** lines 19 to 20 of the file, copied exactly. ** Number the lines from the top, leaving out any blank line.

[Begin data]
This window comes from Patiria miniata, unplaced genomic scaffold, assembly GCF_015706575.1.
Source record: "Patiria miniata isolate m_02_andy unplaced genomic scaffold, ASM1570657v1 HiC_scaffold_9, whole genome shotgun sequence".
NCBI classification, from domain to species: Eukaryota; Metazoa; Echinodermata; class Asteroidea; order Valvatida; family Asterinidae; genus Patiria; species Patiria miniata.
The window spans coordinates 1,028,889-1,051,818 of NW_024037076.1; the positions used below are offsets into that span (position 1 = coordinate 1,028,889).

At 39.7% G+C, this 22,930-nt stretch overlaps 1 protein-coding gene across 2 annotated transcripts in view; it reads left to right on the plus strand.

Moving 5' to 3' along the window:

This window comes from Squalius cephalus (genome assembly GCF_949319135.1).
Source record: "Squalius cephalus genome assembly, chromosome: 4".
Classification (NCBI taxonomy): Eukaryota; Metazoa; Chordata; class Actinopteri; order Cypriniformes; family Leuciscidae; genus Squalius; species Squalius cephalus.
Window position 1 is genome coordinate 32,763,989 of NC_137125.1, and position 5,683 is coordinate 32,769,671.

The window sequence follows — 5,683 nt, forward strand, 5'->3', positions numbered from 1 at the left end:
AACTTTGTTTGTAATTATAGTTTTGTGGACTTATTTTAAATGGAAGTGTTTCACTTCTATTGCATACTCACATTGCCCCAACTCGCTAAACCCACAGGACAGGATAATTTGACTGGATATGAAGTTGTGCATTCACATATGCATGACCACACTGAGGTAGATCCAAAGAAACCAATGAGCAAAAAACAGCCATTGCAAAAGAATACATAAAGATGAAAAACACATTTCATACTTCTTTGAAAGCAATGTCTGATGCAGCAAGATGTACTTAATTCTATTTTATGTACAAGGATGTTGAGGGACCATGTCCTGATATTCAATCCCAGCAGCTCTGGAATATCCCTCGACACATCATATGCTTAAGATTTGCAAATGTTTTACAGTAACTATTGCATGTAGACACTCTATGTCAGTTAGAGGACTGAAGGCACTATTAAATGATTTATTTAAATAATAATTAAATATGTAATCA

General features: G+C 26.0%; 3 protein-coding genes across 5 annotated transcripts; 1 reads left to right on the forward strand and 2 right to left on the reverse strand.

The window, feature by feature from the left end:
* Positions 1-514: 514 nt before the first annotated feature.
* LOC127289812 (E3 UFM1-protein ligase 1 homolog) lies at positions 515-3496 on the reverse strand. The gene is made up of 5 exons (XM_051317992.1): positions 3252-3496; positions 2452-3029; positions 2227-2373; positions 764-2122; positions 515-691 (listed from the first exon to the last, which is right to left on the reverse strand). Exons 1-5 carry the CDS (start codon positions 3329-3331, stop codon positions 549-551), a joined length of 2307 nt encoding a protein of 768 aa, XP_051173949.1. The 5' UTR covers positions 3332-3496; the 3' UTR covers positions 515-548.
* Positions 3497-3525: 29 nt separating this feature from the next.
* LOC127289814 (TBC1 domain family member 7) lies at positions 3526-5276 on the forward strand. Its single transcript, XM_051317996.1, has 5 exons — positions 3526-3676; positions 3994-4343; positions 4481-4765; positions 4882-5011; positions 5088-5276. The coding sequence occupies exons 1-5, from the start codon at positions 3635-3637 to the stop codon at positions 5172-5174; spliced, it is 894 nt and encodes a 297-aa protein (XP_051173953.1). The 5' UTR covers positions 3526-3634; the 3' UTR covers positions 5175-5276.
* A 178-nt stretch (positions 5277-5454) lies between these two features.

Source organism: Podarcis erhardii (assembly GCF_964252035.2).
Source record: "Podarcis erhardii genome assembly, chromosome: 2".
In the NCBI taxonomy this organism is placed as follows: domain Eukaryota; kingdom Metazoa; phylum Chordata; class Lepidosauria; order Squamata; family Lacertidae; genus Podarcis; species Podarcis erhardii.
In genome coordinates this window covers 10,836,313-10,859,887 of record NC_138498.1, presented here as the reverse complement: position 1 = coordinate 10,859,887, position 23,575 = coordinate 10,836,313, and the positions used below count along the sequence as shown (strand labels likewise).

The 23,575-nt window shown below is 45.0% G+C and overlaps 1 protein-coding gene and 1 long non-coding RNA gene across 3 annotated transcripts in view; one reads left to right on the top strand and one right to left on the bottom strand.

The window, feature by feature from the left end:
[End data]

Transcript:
* A 178-nt stretch (positions 5277-5454) lies between these two features.

Source organism: Podarcis erhardii (assembly GCF_964252035.2).